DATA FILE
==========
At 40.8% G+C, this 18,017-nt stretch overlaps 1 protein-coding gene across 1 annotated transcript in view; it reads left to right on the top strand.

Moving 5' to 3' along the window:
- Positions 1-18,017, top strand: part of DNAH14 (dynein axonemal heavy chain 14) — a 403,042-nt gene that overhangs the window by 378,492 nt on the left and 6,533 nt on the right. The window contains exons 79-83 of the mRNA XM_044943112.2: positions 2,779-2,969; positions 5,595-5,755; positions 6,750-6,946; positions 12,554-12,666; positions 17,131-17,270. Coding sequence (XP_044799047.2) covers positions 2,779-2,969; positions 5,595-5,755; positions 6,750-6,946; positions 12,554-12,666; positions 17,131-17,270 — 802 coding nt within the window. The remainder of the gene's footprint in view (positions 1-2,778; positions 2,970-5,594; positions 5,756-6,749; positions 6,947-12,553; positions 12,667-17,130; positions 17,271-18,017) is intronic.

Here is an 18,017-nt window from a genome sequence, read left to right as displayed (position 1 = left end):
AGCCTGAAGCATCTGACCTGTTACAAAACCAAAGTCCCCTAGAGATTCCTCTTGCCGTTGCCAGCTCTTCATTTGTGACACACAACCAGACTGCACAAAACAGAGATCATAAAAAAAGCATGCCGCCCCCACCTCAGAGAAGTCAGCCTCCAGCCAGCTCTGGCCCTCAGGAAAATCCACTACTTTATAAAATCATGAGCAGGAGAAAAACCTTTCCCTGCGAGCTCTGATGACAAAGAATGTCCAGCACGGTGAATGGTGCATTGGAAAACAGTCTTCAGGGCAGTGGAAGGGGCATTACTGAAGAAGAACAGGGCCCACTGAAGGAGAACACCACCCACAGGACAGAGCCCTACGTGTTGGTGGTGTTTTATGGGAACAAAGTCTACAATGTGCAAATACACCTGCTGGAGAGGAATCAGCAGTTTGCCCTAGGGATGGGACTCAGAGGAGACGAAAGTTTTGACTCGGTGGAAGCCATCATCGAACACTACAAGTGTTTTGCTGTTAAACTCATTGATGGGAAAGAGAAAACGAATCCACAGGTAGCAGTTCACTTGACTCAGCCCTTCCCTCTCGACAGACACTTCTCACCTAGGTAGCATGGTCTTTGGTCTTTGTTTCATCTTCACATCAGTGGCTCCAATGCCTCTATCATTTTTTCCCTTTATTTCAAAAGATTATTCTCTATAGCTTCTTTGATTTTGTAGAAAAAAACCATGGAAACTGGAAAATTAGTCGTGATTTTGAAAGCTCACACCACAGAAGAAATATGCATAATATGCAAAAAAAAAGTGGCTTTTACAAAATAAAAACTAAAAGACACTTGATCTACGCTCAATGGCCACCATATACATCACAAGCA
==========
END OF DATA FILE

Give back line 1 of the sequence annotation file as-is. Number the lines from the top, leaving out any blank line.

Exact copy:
At 40.8% G+C, this 18,017-nt stretch overlaps 1 protein-coding gene across 1 annotated transcript in view; it reads left to right on the top strand.